Mathematical Algorithms Reveal New Information About Aggressive Breast Cancer

Washington University / Kristen Naegle

Kristen Naegle, an assistant professor of Biomedical Engineering at Washington University in St. Louis is performing a detailed study of breast cancer cells, and utilizing mathematical approaches to uncover the mechanism for metastasizing in especially aggressive breast cancers like *HER2.

Currently, breast cancer comes in second as the most common type of cancer and the second leading cancer responsible for cancer-related deaths in American women. HER2-positive breast cancer metastasizes aggressively and quickly than other types of breast cancer. In order to understand why this happens, Naegle used data from previous experiments, lab experiments, and algorithms.

In previous studies, researchers isolate a particular protein that is overproduced by the HER2 gene, referred to as *HER2-overexpression in 20 percent of breast cancers. Naegele’s study to data from signaling molecules in HER2-overexpressing cells and compared them to those of normal, cancer free cells. Algorithms were required to compare the very minute changes and detect patterns in molecules that highly resembled each other.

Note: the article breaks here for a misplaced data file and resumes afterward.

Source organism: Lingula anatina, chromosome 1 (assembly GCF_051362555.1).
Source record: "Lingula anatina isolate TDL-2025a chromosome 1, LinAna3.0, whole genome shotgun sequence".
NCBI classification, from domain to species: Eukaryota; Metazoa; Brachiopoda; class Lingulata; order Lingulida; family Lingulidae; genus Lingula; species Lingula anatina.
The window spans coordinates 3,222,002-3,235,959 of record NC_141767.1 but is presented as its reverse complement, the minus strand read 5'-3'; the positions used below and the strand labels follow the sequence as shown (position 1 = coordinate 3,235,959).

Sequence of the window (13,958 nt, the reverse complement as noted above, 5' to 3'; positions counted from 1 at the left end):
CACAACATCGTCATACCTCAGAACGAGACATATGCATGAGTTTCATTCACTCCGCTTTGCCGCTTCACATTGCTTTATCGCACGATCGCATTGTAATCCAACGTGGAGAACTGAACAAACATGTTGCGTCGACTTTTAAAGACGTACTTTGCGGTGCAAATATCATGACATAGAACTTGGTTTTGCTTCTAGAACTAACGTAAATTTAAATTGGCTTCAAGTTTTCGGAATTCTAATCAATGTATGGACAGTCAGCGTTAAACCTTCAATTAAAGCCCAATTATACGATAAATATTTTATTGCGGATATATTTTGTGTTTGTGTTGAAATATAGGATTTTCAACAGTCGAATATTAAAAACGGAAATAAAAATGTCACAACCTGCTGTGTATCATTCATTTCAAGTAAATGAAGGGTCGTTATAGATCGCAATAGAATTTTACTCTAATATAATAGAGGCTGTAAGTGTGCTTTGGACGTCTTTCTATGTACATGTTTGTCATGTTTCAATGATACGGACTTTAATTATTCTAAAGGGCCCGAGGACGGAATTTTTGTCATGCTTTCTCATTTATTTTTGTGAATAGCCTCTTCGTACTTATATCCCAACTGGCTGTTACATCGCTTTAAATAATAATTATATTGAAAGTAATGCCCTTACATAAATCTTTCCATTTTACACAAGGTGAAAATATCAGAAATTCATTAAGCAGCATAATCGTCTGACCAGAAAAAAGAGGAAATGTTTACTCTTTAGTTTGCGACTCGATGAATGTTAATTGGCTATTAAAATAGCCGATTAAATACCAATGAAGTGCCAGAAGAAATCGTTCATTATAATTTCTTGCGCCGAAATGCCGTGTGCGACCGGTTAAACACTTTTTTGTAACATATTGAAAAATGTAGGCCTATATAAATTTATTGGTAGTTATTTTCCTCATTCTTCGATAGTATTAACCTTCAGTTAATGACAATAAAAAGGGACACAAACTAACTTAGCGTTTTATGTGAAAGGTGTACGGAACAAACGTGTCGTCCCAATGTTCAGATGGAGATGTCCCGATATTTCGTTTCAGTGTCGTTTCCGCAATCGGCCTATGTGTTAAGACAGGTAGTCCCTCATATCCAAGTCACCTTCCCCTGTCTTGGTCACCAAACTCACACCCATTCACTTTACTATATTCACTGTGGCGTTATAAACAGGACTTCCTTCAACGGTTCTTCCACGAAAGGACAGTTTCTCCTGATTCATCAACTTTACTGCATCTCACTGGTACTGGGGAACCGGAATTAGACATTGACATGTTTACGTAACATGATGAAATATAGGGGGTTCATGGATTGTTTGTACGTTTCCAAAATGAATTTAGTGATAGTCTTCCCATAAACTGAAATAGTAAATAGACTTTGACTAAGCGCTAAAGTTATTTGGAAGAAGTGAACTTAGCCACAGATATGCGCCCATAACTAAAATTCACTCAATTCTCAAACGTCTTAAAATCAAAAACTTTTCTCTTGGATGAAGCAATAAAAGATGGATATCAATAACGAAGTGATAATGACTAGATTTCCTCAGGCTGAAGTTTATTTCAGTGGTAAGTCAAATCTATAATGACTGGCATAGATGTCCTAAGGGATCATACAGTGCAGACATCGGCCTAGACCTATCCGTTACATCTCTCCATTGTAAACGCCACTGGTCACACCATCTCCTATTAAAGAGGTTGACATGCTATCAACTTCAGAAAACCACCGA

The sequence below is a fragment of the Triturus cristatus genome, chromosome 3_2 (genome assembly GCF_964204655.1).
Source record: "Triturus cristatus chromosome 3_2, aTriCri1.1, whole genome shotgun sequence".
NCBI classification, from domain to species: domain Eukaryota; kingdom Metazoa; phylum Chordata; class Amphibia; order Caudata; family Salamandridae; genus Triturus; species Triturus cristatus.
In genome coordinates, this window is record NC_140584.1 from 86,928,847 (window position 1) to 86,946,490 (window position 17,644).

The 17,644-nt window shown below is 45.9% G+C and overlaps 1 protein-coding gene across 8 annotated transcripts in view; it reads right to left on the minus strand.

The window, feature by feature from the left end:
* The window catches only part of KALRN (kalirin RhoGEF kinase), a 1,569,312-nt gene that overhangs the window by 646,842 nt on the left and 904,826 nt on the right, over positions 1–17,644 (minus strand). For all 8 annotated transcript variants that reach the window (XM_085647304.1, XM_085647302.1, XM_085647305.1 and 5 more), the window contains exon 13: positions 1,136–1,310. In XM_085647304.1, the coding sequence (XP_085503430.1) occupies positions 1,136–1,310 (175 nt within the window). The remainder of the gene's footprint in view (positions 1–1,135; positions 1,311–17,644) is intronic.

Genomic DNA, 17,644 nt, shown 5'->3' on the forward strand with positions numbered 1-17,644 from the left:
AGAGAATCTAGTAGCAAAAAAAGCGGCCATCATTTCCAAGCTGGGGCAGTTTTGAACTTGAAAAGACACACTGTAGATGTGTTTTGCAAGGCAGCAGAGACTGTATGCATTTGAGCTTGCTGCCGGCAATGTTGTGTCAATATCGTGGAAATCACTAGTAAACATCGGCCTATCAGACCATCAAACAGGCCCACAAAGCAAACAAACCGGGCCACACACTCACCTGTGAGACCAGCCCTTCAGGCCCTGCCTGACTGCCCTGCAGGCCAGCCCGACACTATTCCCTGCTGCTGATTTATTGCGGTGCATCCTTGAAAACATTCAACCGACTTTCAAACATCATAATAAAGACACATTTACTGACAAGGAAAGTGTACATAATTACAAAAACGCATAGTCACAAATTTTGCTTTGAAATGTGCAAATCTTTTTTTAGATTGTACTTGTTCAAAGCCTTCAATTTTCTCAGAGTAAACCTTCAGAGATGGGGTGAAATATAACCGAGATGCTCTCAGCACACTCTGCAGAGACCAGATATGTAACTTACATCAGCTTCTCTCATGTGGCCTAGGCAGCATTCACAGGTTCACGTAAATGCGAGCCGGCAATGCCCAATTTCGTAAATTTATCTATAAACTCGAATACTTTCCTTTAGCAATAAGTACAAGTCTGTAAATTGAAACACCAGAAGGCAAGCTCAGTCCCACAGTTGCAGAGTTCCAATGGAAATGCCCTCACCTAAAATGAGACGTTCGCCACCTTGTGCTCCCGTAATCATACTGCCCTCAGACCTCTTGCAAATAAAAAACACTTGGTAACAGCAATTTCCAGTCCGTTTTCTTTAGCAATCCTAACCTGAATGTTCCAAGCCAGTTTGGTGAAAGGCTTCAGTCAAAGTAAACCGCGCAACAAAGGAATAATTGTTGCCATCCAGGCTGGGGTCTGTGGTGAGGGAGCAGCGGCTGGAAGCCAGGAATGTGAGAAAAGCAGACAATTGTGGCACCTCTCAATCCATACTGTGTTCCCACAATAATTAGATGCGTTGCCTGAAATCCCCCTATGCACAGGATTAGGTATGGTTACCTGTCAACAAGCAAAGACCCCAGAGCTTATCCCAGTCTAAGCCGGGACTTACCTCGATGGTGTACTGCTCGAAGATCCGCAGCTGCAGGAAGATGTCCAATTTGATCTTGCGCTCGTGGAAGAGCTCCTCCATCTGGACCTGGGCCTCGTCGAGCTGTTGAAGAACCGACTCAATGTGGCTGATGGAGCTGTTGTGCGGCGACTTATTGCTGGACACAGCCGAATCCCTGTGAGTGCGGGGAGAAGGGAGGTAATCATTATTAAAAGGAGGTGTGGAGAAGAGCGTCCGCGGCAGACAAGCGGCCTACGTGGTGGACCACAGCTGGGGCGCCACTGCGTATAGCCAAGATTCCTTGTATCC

What they found was that these small changes had dramatic effects on the behavior of cancer. “Despite the fact that individual molecules are highly similar to each other across cell types, we found that small changes in signaling dynamics led to very large changes in the relationships uncovered between groups of signaling molecules,” she explained.

For example, a change in a protein altered the way cells were connected, so that instead of cells clinging to each other at the cell to cell junctions, they instead were able to flow more freely, allowing for faster metastasizing. The mathematical findings were confirmed with lab experiments.

The dataset used in the algorithms came from a ten-year-old study but Naegle takes a different view of to study disease. She said of her method, “It’s a bottom up approach where we look to understand the basic mechanisms of interaction in the cell to find the outcomes.” She then adds “There still remains a wealth of hypotheses from this analysis that may continue to help us understand how *HER2 drives metastasis.”

*HER2/neu (often just shortened to HER2) is a growth-promoting protein on the outside of all breast cells. Breast cancer cells with higher than normal levels of HER2 are called HER2-positive. These cancers tend to grow and spread faster than other breast cancers. Via;

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